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First Financial Steps for the Newly Single


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Position yourself to thrive in your next chapter by following these best practices.

Divorce is not pleasant, and as you navigate the dissolution of your marriage, it is easy to get caught up in the emotional aspect of the journey. But it is important to remain diligent. After all, the steps you take during this time period can have a significant impact on your overall financial wellbeing.

Below, we discuss best practices for your next chapter.

Finalize all Financial Arrangements

You’ve just signed your divorce decree – followed by a sigh of relief and, potentially, even a commemoration with friends. But the work is not over. A decree is simply a contract between you and your ex-spouse that states how marital property should be divided. It is now up to you to ensure that the terms of the divorce settlement are implemented. This includes, but is not limited to:

  • Changing the way financial accounts are titled
  • Transferring divided assets into new accounts
  • Executing any necessary quitclaim deed on properties
  • Transferring title on personal property like cars, boats and RVs

And don’t forget your debt. Make sure to create a list of liabilities that need to have your name or your ex-spouse’s name removed from them, per your divorce decree. If you own property together and both names are on the mortgage, a quitclaim deed will not remove you from this obligation. If your spouse was awarded the house and fails to make a payment, you are on the hook – and your credit can be severely affected. To ensure you are off the loan, it is best to sell the property or have it stipulated in the decree that the existing mortgage be refinanced by your ex-spouse within a specific period of time. 

Update Your Estate Plan and Beneficiaries 

Failing to update your will, trusts and beneficiary designations during or following a divorce could result in your ex-spouse inheriting your assets. Work with a trust and estates attorney to ensure that your ex-spouse is removed as beneficiary and/or executor on all relevant materials. Doing so is complex and dependent on state law. In most states, for example, you will not be able to change your life insurance, retirement account and pension beneficiary designations until the divorce is finalized. But you can – and generally should – update power of attorney and medical directives at the onset of the divorce process. 

Your adult children should also make the appropriate updates. While these can be tough conversations to have, it’s wise for everyone to have clarity around the parent they have named as their agent.

Plan for a New Lifestyle

Many financial decisions made immediately following a divorce come with high opportunity costs. For example, it is common for the newly single to want to maintain their previous standard of living, including keeping the marital home or taking elaborate vacations.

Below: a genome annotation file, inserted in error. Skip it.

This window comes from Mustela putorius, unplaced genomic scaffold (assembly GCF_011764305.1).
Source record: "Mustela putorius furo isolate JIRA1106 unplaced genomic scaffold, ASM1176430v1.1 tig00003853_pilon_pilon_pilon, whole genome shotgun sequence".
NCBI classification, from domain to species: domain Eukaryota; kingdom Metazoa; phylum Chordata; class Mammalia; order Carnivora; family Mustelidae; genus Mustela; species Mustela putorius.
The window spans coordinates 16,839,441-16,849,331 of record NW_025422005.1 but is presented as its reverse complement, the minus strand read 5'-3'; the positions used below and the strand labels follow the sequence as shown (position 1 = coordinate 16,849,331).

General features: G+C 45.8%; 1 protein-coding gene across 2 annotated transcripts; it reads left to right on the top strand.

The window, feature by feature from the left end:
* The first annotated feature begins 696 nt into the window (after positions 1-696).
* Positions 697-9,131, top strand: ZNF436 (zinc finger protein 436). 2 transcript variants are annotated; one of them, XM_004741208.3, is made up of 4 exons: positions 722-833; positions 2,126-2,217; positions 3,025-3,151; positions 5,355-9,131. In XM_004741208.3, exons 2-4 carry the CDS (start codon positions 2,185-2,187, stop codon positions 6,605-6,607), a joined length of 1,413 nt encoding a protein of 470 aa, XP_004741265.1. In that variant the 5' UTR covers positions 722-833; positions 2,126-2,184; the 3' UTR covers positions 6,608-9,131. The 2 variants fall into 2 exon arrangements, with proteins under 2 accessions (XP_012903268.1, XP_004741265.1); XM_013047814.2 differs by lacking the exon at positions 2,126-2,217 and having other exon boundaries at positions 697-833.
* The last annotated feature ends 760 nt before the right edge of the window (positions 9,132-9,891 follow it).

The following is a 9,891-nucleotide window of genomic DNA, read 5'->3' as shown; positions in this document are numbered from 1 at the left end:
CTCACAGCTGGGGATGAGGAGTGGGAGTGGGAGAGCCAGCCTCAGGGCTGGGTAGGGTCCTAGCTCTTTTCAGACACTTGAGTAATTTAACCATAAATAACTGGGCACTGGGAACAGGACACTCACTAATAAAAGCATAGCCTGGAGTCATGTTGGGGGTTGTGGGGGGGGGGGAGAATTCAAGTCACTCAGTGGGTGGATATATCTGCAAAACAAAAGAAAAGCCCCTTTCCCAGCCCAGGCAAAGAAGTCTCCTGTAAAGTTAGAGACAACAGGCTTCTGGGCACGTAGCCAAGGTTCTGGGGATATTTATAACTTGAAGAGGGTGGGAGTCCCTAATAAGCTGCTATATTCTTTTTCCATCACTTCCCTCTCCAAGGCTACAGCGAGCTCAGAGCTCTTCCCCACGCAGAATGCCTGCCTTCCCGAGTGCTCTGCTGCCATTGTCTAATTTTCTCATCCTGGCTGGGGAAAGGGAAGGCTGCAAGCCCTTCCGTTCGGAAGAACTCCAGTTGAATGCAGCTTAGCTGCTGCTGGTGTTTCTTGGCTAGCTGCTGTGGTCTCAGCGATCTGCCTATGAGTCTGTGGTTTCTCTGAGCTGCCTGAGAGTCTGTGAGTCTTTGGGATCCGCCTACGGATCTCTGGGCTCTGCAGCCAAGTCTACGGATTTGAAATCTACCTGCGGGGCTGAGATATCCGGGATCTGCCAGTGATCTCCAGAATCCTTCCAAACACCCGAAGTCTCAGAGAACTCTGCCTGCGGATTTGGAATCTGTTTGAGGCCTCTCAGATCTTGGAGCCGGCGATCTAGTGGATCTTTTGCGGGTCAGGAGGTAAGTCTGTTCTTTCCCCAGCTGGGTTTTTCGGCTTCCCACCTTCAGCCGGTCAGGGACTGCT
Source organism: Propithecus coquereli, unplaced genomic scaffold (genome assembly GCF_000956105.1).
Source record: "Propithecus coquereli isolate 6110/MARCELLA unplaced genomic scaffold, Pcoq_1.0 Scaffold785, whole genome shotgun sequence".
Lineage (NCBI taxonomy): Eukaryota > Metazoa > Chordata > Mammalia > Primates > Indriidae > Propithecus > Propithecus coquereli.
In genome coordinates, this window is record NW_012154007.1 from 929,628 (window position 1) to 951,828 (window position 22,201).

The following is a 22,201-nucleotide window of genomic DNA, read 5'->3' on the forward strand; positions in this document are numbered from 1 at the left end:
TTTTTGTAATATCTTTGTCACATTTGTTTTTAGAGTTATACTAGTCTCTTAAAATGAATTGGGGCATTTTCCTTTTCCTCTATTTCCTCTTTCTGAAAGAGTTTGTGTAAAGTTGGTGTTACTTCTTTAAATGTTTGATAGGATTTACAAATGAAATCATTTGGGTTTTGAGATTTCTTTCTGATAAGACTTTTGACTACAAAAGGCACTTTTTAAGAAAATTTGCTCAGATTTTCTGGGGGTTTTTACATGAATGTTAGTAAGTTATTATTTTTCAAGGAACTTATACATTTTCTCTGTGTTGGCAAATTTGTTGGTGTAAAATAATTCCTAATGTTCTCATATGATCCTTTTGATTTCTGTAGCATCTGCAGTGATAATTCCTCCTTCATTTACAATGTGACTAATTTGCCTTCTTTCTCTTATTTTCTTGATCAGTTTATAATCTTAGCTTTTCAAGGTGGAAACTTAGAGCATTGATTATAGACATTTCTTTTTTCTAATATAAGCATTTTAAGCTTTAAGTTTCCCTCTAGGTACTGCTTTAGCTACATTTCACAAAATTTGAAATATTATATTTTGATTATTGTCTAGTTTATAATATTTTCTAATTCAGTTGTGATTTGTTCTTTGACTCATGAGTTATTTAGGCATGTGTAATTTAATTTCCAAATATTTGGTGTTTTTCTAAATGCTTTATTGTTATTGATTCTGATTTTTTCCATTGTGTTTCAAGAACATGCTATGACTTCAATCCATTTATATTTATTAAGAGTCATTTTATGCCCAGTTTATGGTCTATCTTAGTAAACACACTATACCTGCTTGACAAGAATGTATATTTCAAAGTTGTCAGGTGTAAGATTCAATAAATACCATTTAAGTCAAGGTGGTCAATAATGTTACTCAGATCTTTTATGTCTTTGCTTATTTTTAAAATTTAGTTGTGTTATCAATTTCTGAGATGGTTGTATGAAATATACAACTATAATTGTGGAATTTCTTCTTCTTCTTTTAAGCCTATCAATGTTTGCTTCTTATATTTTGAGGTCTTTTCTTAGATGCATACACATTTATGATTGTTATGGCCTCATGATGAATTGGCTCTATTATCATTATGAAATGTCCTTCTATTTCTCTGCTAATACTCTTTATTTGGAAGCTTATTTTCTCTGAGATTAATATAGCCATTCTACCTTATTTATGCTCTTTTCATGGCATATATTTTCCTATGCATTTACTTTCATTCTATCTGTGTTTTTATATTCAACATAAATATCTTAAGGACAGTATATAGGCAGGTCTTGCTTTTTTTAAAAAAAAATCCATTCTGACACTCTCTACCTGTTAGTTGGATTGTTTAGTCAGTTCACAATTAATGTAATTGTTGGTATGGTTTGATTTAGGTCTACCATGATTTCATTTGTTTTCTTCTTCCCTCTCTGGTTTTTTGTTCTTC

If they have not thoroughly modeled their new financial reality, however, every dollar irreversibly spent to maintain that lifestyle represents the loss of a potentially lucrative investment that could be integral to their financial wellbeing. With investible assets on average doubling every 10 years, $100,000 or $500,000 invested today is a potentially lifestyle-altering asset two or three decades from now. It is pivotal that you plan wisely: Putting off this critical step can have dire consequences on your future.


The power of tax-deferred compounding

Make Strategic Liquidity Decisions

Divorce often brings short-term financial challenges, and in many cases you will need to think more strategically about decisions. For instance, you may need to purchase a new car, and you may have the liquidity to do so in cash. But taking a low-interest auto loan could make far more sense. By doing so, you could keep cash reserves on hand, or invest at a rate exceeding the interest on your loan.

Conversely, those in need of liquidity after divorce often instinctively turn to their investable assets, including retirement accounts. But this can be a disastrous misstep – taxes and withdrawal penalties on a 401(k) can reach nearly 50%. Decades of sound investing and the potential for the plan's greatest earning years can be wiped out. Instead, explore taking out a line of credit or other lending solution. 

Build Your Team

A divorce can seem like starting over in life from a personal finance perspective – except instead of starting with a blank slate, you are starting with a highly complex array of assets, liabilities and legal obligations. In many instances, a team of holistic wealth advisors is a must, both to optimize your divorce settlement and prepare you to achieve new goals. This team can also work on your behalf to coordinate seamlessly with other experts, including your family law attorney, CPA and trusts and estates attorney.

Experiencing a divorce and navigating new financial complexities is not easy. But with diligent planning and execution, you can emerge with a solid financial foundation to build the next chapter of your life.

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This information is not intended to be and should not be treated as legal, investment, accounting or tax advice and is for informational purposes only. Readers, including professionals, should under no circumstances rely upon this information as a substitute for their own research or for obtaining specific legal, accounting or tax advice from their own counsel. All information discussed herein is current only as of the date appearing in this material and is subject to change at any time without notice.

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